Some academics in this field say crisis management frameworks should be a part of strategic planning and should be woven into the DNA of an organization. I’m always getting students to think less about crisis as, say, a life or death event, and to think about the little fires everywhere. What is simmering that could escalate? That’s an important mindset to have so that you don’t just have a strategic plan for a natural disaster or terrorist event. Instead, you explore your particular vulnerabilities and you plan for different families of crises. We spend a lot of time looking at the pre-crisis phase of the crisis lifecycle to detect early-warning signals.

Q: If I’m running a company, what should be in my crisis “go bag”?

When we look at the framework in the textbooks it can be quite discipline-agnostic. I think it can be more useful to think about the particular scenarios that might occur for your organization or industry.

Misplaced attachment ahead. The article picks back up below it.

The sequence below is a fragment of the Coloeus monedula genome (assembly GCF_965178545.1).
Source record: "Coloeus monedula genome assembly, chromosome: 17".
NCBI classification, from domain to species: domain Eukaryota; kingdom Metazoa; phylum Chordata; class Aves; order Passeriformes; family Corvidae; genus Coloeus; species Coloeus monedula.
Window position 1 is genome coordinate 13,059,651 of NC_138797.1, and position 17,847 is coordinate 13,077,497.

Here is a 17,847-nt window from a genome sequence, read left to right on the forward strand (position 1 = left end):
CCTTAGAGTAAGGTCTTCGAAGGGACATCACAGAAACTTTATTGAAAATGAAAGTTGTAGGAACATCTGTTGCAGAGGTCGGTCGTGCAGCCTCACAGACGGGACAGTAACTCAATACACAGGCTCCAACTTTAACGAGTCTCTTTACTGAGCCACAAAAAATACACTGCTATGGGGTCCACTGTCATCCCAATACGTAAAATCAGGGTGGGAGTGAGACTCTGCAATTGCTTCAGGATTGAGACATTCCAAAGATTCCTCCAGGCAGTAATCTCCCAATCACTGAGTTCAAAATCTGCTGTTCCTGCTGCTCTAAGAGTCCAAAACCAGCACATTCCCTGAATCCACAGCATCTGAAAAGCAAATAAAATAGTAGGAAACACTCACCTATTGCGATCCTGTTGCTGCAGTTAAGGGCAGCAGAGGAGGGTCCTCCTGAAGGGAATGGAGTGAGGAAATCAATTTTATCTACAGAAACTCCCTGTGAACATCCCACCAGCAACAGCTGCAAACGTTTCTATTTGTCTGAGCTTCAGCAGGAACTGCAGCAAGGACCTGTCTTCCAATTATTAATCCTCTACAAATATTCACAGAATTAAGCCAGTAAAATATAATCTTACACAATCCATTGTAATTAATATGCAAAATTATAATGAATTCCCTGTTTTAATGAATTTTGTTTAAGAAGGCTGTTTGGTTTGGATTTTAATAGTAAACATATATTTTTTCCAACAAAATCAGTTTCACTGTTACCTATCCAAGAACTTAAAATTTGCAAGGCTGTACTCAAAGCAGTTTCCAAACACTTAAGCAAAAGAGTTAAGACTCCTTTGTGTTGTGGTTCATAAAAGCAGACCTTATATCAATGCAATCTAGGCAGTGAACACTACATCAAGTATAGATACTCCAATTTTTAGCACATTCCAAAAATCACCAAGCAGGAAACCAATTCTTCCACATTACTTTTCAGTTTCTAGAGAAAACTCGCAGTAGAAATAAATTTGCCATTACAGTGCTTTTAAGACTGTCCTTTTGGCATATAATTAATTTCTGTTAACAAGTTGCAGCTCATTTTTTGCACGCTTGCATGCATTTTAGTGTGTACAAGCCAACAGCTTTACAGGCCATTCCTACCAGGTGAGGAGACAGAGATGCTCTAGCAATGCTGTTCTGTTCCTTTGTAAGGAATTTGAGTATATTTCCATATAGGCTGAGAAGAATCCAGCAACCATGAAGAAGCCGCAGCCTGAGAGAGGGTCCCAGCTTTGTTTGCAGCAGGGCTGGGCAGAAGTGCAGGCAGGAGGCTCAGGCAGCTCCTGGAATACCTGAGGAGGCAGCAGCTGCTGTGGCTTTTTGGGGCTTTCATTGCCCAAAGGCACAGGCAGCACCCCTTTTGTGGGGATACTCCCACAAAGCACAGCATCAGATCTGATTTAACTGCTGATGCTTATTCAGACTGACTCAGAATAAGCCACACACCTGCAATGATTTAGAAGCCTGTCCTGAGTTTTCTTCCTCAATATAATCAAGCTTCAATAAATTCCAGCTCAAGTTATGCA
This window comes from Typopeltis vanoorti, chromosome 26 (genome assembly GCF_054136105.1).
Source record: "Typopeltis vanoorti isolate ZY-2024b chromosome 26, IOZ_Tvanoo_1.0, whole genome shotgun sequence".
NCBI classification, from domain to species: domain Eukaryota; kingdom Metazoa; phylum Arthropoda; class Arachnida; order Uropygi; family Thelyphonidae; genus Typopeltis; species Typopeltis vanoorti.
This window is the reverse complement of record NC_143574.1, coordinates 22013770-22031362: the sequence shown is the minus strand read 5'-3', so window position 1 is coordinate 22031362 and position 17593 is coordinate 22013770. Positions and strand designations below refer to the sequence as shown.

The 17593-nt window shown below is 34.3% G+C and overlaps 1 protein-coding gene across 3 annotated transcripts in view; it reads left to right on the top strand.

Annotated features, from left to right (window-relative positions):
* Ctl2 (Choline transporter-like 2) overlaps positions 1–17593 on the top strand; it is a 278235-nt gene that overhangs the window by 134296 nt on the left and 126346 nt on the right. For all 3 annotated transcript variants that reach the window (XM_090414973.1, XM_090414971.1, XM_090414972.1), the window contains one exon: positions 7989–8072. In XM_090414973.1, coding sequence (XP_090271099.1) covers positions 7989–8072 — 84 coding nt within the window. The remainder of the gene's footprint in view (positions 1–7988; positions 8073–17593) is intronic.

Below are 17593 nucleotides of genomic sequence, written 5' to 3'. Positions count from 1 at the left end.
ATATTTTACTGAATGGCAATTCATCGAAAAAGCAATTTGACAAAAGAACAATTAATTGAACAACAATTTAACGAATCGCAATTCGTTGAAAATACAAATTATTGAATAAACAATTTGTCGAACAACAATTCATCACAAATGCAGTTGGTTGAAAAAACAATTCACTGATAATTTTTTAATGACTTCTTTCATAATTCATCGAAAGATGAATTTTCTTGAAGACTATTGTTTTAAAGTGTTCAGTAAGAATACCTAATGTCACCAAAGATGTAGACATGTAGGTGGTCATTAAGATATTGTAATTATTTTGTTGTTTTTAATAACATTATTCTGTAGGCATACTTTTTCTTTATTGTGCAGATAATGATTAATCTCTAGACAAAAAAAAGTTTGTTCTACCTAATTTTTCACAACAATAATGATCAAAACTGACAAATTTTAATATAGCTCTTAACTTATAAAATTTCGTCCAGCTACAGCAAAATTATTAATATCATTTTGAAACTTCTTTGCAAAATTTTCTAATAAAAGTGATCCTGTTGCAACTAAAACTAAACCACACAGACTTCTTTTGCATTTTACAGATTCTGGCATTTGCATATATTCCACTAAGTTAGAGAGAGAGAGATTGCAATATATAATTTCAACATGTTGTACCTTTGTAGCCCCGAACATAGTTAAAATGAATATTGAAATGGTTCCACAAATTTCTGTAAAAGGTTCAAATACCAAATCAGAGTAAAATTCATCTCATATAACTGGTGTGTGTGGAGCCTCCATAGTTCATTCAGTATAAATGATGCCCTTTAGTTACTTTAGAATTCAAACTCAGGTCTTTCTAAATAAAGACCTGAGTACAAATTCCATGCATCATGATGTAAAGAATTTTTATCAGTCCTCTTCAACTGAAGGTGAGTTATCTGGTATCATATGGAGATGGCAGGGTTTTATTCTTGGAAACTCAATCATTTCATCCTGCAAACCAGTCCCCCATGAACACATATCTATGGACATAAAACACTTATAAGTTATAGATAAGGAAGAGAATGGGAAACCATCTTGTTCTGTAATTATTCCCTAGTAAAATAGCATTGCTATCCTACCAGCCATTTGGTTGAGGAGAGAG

What’s really important to have in your tool kit is a support network. Identify your core competencies as a leader and your weaknesses. Build teams and networks of people that you trust who are not “yes” people.

Those individuals, people who are not obsequious and who give solid counsel, are really important.

So, you think about the potential crises that might occur, and those things are shifting all the time. You have to be at the forefront of thinking about what could go wrong.